Other solutions utilize a central pipe having apertures facing radially outwards for adding the diluting liquid. For example, Canadian Patent Application No. 1 138 378 A describes a device wherein the diluting liquid quickly reaches the wall of the hydrocyclone with the detrimental effects already described. In such a design, undesired rebound effects can arise owing to the short distance and the flow of the diluting liquid directly onto the cyclone wall. Moreover, there is also an increased risk of clogging of the apertures, which are kept relatively small. In addition, the suggested swirl flow leads to further interfering eddies.
A known design is described in U.S. Pat. No. 3,785,489. This device utilizes an axial outflow. However, the design also produces a rotating flow at the central inflow of the diluting water by way of a number of vanes. Accordingly, this flow quickly drives the diluting water outwards. The effect of this flow is also an increased risk of clogging.
The invention is therefore directed to a process for discharging impurities from hydrocyclones which enables both an operationally more reliable removal of the impurities and a good separating effect.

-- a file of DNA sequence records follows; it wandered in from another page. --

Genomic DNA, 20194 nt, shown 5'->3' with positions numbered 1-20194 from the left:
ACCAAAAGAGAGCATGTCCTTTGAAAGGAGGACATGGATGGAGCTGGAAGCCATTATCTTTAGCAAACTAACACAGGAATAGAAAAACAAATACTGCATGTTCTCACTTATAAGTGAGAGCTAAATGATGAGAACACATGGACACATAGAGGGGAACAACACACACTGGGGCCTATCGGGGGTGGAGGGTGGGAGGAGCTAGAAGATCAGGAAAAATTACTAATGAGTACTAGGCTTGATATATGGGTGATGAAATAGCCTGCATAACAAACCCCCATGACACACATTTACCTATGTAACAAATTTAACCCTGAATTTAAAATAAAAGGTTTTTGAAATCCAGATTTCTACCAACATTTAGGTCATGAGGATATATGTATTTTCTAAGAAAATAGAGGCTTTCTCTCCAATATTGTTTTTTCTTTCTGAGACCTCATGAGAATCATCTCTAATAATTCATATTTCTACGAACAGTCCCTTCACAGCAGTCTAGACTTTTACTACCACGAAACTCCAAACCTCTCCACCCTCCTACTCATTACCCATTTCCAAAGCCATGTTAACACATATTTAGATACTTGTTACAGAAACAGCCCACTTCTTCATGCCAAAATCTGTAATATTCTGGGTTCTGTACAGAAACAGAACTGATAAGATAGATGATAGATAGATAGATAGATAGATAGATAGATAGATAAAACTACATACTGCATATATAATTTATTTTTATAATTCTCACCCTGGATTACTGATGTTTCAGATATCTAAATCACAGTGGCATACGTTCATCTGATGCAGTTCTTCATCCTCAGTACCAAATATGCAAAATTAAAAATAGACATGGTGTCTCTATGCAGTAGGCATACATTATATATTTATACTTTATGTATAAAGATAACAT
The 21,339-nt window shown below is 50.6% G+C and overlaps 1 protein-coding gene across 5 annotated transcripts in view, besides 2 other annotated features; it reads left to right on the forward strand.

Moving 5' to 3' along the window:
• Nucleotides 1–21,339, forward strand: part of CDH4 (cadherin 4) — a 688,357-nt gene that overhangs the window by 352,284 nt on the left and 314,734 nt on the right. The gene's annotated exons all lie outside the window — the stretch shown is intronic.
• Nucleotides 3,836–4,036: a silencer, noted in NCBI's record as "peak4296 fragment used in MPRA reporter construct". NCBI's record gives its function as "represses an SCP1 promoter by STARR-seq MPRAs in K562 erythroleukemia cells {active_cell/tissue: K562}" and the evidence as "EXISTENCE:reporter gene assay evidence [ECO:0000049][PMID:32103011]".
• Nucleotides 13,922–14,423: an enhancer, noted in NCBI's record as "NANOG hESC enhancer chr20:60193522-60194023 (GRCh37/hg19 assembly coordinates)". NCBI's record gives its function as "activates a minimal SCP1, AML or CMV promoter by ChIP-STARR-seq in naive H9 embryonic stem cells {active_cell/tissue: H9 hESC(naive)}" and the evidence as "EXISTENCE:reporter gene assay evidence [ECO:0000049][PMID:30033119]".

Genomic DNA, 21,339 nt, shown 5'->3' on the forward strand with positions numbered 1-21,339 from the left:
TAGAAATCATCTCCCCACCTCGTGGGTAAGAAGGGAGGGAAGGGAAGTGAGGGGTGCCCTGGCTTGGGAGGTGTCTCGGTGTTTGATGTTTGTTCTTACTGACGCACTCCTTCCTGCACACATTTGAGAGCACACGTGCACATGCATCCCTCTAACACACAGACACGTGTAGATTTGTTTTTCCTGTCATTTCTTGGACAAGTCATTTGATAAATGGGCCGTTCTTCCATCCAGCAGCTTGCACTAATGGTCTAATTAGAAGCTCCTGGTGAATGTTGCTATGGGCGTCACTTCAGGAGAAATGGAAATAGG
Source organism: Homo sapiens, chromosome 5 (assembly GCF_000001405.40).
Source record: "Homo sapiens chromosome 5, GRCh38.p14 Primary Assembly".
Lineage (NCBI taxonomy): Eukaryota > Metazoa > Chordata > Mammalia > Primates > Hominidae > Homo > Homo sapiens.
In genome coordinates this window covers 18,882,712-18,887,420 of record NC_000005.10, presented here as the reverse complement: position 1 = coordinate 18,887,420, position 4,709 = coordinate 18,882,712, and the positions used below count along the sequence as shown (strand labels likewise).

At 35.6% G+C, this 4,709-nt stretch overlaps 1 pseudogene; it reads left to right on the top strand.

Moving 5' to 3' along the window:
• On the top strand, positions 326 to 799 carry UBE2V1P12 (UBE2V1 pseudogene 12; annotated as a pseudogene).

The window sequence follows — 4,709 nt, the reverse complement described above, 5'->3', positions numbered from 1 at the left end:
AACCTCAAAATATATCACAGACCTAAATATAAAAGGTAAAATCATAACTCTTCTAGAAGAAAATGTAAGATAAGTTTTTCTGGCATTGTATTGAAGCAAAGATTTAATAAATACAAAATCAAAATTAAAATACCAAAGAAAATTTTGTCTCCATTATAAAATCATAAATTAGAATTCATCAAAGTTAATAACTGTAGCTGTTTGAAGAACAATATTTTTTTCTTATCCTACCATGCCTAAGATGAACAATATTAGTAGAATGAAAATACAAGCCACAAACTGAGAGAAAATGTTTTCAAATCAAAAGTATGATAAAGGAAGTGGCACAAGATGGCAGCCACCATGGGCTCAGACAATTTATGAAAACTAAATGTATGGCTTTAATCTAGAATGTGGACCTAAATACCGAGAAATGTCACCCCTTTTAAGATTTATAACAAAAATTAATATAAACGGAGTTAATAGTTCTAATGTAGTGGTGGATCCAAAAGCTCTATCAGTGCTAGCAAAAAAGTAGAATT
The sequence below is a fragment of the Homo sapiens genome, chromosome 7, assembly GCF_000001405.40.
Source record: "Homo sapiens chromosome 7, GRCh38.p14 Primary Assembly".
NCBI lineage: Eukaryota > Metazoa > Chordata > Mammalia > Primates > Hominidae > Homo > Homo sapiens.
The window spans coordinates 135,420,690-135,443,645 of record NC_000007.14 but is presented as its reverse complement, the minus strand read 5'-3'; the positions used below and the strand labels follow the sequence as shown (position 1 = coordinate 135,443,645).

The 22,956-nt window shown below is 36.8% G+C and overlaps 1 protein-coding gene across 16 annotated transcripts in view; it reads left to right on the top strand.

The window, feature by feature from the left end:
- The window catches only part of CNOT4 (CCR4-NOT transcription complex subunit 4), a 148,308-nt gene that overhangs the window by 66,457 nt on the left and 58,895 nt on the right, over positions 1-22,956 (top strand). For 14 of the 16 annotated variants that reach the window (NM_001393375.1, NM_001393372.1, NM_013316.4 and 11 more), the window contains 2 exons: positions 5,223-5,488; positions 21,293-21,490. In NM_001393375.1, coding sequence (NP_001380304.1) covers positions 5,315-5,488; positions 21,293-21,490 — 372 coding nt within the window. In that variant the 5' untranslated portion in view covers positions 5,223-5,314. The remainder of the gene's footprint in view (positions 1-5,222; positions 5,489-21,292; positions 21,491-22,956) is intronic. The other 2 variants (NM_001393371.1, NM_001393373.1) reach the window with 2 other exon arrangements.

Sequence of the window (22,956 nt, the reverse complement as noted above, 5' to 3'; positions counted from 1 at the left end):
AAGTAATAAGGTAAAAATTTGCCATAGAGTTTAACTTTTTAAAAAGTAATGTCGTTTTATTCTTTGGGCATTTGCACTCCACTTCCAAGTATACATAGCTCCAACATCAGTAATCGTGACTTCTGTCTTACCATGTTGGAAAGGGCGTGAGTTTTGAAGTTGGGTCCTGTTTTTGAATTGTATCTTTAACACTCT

According to the invention, the diluting liquid is introduced approximately centrally and in an axial direction rather than at the edge of the hydrocyclone, where clogging can be expected. Moreover, this design provides for the introduction of the diluting fluid predominantly into the core flow. Accordingly, if the rate of inflow is sufficiently high, the diluting liquid reaches the conical area of the separating chamber and gradually mixes with the surrounding pulp suspension owing to the effect of the shear flow prevailing there. This type of dilution leads to a gentle backwash of the fibers into the accepted stock, but without this happening to already concentrated heavy parts as well. The reason being that the latter are at the wall and are not affected by the addition of the diluting water. Without the measures of the invention, a portion of the already concentrated heavy parts could be stirred up and might reach the center of the hydrocyclone. From there, they would then disadvantageously be discharged with the accepted stock.